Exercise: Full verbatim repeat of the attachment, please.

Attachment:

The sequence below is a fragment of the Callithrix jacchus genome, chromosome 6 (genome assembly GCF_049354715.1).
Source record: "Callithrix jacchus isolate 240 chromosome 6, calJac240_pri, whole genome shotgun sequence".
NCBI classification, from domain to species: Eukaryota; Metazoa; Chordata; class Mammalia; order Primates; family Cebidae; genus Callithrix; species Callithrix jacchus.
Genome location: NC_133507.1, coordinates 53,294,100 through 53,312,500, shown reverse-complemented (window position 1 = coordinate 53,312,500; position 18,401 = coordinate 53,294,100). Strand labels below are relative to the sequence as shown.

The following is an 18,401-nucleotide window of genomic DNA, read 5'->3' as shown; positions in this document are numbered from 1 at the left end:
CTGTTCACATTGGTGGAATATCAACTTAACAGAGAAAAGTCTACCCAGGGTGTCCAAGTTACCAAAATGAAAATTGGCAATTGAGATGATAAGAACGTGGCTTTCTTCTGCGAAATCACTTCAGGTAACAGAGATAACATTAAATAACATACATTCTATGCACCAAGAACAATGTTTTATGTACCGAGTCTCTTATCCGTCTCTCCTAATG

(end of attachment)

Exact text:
The sequence below is a fragment of the Callithrix jacchus genome, chromosome 6 (genome assembly GCF_049354715.1).
Source record: "Callithrix jacchus isolate 240 chromosome 6, calJac240_pri, whole genome shotgun sequence".
NCBI classification, from domain to species: Eukaryota; Metazoa; Chordata; class Mammalia; order Primates; family Cebidae; genus Callithrix; species Callithrix jacchus.
Genome location: NC_133507.1, coordinates 53,294,100 through 53,312,500, shown reverse-complemented (window position 1 = coordinate 53,312,500; position 18,401 = coordinate 53,294,100). Strand labels below are relative to the sequence as shown.

The following is an 18,401-nucleotide window of genomic DNA, read 5'->3' as shown; positions in this document are numbered from 1 at the left end:
CTGTTCACATTGGTGGAATATCAACTTAACAGAGAAAAGTCTACCCAGGGTGTCCAAGTTACCAAAATGAAAATTGGCAATTGAGATGATAAGAACGTGGCTTTCTTCTGCGAAATCACTTCAGGTAACAGAGATAACATTAAATAACATACATTCTATGCACCAAGAACAATGTTTTATGTACCGAGTCTCTTATCCGTCTCTCCTAATG